- You'll need an International Driving Permit as well as your Australian
- Vehicles drive on the left side of the road.
- Japan has zero tolerance for drink-driving and the blood alcohol limit is 0%. It's even an offence to be a passenger in a car with a drunk driver.
- Front and back seat belts must be worn.
- Children under six must use child seats. These can be ordered in advance from most car hire agencies.
- Most road signs are in Japanese and English.
- Speed cameras may catch you if you break the speed limit.
- Drivers must give way to pedestrians.
- At intersections, cars going straight and turning left have right of way.
- Petrol stations accept credit cards. Some are fully serviced by attendants who are unlikely to speak English. Self-service petrol bowsers only have
Accommodation and tours
options range from traditional ryokans (Japanese inns) to Tokyo's famous space-saving capsule hotels. Prices aren't cheap, especially compared to the rest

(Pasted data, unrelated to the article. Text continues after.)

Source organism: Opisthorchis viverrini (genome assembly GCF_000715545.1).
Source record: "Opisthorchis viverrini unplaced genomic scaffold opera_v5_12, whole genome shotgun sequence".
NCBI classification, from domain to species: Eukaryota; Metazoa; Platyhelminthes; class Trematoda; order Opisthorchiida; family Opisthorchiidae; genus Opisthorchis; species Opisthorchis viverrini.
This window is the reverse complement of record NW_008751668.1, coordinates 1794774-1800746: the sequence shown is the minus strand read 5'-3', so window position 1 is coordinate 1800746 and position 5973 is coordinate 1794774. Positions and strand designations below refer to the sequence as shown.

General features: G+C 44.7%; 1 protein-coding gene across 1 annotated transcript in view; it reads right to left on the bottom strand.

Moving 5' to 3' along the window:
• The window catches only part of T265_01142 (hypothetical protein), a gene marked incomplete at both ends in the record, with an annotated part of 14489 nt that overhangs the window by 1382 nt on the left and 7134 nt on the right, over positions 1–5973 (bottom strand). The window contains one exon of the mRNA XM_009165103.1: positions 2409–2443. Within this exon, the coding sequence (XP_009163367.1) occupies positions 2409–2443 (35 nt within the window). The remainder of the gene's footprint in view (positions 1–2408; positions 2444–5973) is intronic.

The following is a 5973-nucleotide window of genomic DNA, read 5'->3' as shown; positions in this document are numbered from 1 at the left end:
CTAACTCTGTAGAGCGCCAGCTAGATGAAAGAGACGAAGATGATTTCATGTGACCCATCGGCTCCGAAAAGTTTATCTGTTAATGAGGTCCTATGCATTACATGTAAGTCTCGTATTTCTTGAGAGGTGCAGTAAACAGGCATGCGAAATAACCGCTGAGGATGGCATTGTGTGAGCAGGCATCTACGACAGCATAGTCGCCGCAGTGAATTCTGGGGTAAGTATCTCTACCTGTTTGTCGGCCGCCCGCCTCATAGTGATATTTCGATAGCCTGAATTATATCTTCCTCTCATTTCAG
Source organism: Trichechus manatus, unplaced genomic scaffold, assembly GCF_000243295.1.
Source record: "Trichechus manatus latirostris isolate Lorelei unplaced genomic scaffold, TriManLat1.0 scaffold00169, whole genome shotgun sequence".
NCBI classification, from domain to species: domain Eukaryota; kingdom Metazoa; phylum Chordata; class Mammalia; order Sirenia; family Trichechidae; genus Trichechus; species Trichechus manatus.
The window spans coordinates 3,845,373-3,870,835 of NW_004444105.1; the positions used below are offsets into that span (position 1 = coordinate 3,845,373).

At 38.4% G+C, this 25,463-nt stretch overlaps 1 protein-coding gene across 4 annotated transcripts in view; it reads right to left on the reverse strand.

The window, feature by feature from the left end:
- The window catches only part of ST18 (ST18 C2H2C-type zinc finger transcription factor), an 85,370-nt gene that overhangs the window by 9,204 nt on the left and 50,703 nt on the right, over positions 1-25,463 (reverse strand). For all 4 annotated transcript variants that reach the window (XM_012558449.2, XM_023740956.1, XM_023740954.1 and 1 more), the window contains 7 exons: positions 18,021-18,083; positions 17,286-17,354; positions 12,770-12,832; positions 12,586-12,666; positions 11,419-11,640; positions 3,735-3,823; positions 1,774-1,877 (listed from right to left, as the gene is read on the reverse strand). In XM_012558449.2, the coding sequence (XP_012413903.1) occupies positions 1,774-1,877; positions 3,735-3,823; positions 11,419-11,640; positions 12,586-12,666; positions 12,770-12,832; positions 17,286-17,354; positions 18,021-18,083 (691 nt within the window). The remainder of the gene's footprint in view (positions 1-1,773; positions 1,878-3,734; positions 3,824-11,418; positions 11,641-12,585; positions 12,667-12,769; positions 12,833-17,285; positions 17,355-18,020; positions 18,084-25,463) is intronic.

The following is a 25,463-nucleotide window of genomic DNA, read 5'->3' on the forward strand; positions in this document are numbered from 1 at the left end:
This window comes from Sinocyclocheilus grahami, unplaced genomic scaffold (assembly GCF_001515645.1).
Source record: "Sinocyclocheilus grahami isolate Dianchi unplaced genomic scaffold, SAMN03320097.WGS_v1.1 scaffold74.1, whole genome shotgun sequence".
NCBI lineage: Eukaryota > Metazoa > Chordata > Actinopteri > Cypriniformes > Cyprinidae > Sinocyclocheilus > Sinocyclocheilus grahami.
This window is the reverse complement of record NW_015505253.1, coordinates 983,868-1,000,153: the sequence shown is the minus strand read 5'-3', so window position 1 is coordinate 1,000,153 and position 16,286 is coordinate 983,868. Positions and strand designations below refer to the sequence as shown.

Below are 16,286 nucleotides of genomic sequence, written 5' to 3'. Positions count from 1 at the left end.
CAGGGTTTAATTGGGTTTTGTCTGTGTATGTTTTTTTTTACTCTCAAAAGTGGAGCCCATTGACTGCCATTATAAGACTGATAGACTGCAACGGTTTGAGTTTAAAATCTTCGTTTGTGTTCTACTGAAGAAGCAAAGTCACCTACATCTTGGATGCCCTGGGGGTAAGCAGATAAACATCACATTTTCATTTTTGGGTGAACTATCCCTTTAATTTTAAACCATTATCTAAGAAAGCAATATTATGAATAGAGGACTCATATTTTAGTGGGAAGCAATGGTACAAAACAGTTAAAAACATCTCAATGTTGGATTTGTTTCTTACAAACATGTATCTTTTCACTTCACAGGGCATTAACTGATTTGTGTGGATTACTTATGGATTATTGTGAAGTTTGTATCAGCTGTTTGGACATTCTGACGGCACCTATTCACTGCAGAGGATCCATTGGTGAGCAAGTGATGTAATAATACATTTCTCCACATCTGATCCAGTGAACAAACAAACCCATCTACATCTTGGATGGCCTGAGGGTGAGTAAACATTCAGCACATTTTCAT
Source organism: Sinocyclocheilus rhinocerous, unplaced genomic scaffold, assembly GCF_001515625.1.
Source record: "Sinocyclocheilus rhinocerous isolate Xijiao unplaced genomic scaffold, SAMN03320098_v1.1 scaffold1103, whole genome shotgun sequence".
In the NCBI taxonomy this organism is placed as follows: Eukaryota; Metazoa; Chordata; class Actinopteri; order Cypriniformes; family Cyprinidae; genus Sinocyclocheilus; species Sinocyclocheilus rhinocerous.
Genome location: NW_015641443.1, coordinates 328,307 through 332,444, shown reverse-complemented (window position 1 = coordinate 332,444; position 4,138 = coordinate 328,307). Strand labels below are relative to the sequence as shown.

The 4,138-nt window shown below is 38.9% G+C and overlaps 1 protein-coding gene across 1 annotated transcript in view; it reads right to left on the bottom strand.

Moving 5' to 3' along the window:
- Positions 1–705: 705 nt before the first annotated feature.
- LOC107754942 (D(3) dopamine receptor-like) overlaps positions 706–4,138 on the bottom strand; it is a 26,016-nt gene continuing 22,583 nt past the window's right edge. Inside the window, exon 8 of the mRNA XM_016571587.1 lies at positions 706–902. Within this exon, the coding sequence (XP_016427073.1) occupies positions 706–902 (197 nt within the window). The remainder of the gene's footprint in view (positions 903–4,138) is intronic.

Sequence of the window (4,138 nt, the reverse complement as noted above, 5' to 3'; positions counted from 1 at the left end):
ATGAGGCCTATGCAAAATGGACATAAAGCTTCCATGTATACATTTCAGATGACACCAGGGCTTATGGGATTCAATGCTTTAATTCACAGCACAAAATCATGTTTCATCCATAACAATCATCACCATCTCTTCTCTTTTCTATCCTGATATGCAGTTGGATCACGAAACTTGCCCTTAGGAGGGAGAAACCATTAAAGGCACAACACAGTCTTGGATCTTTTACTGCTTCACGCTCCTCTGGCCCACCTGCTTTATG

of Asia, but gone are the days when the Australian dollar could hardly buy you a postage stamp in Japan. In most areas you'll find accommodation prices
comparable to Australia or Western Europe.
Bookings can be made on the usual sites, such as booking.com, hotels.com, expedia.com or hostels.com. You may find a more competitive rate through the hotel's own website (if it has one) or through local
sites such as japanican.com, ryokan.or.jp or jalan.net. Check customer reviews on Tripadvisor before you book.
can be a great place to find a cheap apartment rental or a homestay with locals.
can be organised once you're in Japan, or in advance through an international tour agent such as intrepidtravel.com or a specialist agent such as jtbtravel.com.au or japanpackagetours.com.au.
Search Tripadvisor or Viator for reviews and recommendations from
other travellers. For short tours and day trips, consider waiting until you're in the country - you're likely to have greater choice and find better deals,
or you may discover it's easy enough to find your own way around.
are a low-stress option for travellers who don't want to organise their flights, accommodation and on-the-ground transport separately. Ski packages to
Japan are particularly popular with Australian travellers. For deals, check with airline and travel booking sites as well as with travel agents.
Got a travel tip about Japan? Or spotted something in our guide that needs updating? Add a comment below.